I thought a quick scan through a Google search about miscarriage would reveal more information than I could fit into this blog post.
I was wrong. In fact, my quick scan turned into a lengthy search, and the very large gap of information underscored a sentiment that seems pervasive:
You don’t talk about miscarriage.
But why? I wanted to know. Everyone online and the women I talked to for this story expressed the same thing: There’s silence around miscarriage. And it needs to be broken, because this taboo makes it a lonely, isolating experience, on top of the already-difficult physical and emotional loss.
The closest thing I could find for an answer was that the lack of medical reasons for miscarriage—and there’s more often than not no clear reason for it—leaves the why of what happened a blank. As Diane Rozycki, MD, told me, “Miscarriages can happen due to a variety of reasons. They can also be unexplained, with chromosomally and structurally normal fetuses in apparently healthy women.”
As with most mysteries humans face, we tend to fill in the gaps. Women who have miscarriages often feel responsible, at fault and ashamed; the pregnancy “fails,” and they feel they have failed, too.
Miscarriage Risk Factors
But even when a cause is implicated, most of the risk factors for miscarriage aren’t something a woman can control, like:
- Maternal age: Risk increases with age
- Maternal disease, acute infection as well as endocrine disorders (uncontrolled diabetes and thyroid disease, for example)
- Structural abnormalities of the uterus
- Fetal chromosomal abnormalities or congenital anomalies
Two risk factors, a woman being extremely overweight or exposed to certain medications and substances, can, in some cases, be controlled, but they certainly are not predictors of miscarriage.
Miscarriages Are Common
And the thing is, miscarriages happen more frequently than generally assumed. Rozycki again: “Miscarriage in early pregnancy is common. Studies show that about 8 to 20 percent of women who know they are pregnant have a miscarriage some time before 20 weeks of pregnancy; 80 percent of these occur in the first 12 weeks. Loss of unrecognized or subclinical pregnancies is higher.” (That is, you can have a miscarriage without even knowing you’re pregnant. You might experience symptoms, like pain and/or bleeding, but not necessarily.)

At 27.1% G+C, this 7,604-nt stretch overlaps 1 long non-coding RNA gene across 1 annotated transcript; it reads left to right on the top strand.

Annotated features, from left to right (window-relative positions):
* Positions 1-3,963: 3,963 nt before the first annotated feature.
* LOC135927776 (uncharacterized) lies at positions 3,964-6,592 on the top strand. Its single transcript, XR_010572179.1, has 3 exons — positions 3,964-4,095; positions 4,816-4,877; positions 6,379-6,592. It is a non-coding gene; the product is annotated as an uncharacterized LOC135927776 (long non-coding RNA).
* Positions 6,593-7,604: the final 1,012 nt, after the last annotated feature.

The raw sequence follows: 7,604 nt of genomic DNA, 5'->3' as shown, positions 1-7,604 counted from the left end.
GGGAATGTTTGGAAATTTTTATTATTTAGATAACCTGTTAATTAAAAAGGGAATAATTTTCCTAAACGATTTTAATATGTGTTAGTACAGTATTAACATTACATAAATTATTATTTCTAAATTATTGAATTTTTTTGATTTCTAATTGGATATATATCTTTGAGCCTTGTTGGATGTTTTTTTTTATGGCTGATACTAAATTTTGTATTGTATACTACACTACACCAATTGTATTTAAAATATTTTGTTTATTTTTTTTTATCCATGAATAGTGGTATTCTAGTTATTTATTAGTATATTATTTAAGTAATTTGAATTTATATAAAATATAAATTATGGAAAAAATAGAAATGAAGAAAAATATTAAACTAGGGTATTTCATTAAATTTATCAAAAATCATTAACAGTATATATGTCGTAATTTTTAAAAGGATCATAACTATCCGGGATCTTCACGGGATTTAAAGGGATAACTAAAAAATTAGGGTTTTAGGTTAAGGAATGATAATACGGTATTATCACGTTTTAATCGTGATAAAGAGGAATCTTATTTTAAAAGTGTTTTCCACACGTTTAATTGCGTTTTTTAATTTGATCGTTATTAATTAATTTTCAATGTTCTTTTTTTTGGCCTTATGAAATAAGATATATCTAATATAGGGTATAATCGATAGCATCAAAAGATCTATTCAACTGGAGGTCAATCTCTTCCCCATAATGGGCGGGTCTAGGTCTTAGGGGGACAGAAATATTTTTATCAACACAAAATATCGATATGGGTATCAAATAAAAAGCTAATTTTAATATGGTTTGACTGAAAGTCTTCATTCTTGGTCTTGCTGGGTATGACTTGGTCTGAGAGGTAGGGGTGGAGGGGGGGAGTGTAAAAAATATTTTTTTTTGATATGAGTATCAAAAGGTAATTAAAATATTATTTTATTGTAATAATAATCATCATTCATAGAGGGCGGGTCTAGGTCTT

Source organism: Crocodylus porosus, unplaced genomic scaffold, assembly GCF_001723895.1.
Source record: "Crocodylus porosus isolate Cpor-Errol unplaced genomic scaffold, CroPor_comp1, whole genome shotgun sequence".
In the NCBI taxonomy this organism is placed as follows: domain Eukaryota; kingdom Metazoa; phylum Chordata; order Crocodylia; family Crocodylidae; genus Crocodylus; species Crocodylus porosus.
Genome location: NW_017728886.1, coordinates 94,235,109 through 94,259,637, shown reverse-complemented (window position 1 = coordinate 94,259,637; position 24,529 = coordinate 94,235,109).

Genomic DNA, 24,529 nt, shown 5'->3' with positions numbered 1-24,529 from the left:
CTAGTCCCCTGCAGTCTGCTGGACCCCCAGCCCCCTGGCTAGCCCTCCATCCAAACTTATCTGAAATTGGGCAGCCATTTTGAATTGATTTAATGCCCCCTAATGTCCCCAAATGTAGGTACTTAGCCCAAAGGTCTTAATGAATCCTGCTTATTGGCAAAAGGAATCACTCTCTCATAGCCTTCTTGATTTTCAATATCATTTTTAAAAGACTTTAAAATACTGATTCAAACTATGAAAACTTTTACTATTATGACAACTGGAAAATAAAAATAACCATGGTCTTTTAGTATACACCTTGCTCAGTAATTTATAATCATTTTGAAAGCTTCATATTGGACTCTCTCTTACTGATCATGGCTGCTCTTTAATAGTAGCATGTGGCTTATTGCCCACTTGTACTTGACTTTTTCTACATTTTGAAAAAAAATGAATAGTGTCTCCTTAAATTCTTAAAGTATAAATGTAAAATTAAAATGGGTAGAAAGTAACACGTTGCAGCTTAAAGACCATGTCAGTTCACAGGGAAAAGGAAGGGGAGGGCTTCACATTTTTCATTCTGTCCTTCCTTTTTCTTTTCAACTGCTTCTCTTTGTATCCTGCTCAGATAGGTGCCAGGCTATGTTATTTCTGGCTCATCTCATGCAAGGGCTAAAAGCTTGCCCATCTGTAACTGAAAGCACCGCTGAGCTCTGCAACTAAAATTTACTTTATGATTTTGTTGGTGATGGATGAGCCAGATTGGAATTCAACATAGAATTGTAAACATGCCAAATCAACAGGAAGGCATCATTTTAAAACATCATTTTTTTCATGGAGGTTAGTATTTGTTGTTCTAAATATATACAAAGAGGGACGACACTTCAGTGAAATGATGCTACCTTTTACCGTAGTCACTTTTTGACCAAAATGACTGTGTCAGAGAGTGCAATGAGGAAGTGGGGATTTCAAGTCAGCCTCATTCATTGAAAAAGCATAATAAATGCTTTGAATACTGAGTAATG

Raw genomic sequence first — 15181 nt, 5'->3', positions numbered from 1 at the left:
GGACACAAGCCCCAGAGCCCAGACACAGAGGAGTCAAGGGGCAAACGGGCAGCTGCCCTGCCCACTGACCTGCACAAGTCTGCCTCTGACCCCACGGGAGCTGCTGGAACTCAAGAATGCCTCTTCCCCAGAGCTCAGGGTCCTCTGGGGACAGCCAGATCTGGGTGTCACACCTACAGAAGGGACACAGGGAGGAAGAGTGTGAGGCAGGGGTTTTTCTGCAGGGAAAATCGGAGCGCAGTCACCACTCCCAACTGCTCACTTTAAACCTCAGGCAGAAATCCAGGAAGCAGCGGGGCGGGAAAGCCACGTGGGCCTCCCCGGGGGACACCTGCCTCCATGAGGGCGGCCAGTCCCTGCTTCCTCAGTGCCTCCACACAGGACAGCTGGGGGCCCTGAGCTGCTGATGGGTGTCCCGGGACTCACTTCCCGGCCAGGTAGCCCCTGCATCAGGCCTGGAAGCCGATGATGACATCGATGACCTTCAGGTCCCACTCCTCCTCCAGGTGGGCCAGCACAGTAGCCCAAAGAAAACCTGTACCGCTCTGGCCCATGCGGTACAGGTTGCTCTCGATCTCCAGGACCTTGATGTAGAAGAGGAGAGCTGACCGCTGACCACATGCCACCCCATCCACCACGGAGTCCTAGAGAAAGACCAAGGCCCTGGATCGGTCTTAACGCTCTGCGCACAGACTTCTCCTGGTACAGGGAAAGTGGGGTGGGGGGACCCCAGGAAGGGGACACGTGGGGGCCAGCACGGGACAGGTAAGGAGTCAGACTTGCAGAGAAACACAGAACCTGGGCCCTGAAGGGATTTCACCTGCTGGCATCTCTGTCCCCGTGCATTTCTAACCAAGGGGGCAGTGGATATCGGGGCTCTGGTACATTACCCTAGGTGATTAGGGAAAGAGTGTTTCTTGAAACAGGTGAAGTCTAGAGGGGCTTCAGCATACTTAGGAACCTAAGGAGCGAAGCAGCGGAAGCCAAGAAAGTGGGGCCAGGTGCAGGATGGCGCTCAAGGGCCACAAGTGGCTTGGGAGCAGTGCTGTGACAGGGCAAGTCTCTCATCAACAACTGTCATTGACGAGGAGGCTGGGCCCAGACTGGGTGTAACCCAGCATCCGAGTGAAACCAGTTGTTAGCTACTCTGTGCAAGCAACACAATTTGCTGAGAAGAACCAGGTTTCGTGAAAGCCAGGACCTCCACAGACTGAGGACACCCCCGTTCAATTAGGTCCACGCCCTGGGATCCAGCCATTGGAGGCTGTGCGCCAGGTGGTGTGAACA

The situation seems like a catch-22: No one knows how common miscarriages are because we don’t talk about them, and we don’t talk about them because we don’t know how common they are. It doesn’t help that in the US, cultural convention tells us to hide pregnancy until after the first trimester, the time when most miscarriages happen. So paradoxically, the time when women arguably need the most support, feel the most tired and nauseaus as well as the most worried, is exactly when they are supposed to hide their pregnancy and, should it happen, their miscarriage.
One article talking about the misconceptions people have about miscarriage reported:
“The survey of more than 1,000 women and men found 65 percent believe miscarriage is rare, when in reality it occurs in one in four pregnancies. While knowledge of miscarriage rates was low, respondents accurately assessed that it is traumatic, with 66 percent believing the emotional impact is severe and potentially equivalent to the loss of a child. Research shows understanding the cause of miscarriage can reduce feelings of guilt or blame; however, currently the origin is only identified in 19 percent of patients.”
Life After Miscarriage
The good news about miscarriage is, it may be beyond your control, but it doesn’t mean you’re beyond hope for having a baby.
“If you have had a prior miscarriage, you can be at increased risk for another,” Rozycki says. “But it does not mean you are infertile. Even women with recurrent pregnancy loss (three consecutive miscarriages) have a good chance of eventually having a successful pregnancy.” She does advise that women wait for two to three months before getting pregnant again.
And, whatever the taboo or misperceptions, you are not alone. As one woman told me, “It’s still painful right now, looking back at it, but I have to say time decreases the intensity of what happened. Do whatever self-care works for you. Give yourself time, and reach out for support.”
Odds are, when you do, you’ll find someone who knows exactly what you’re going through.
Next Monday, we’ll hear a personal story about the mix of emotions that can occur with a miscarriage.
Worried About Miscarriage?
The best bet: Talk to your doctor. Find a caring, expert OB/GYN: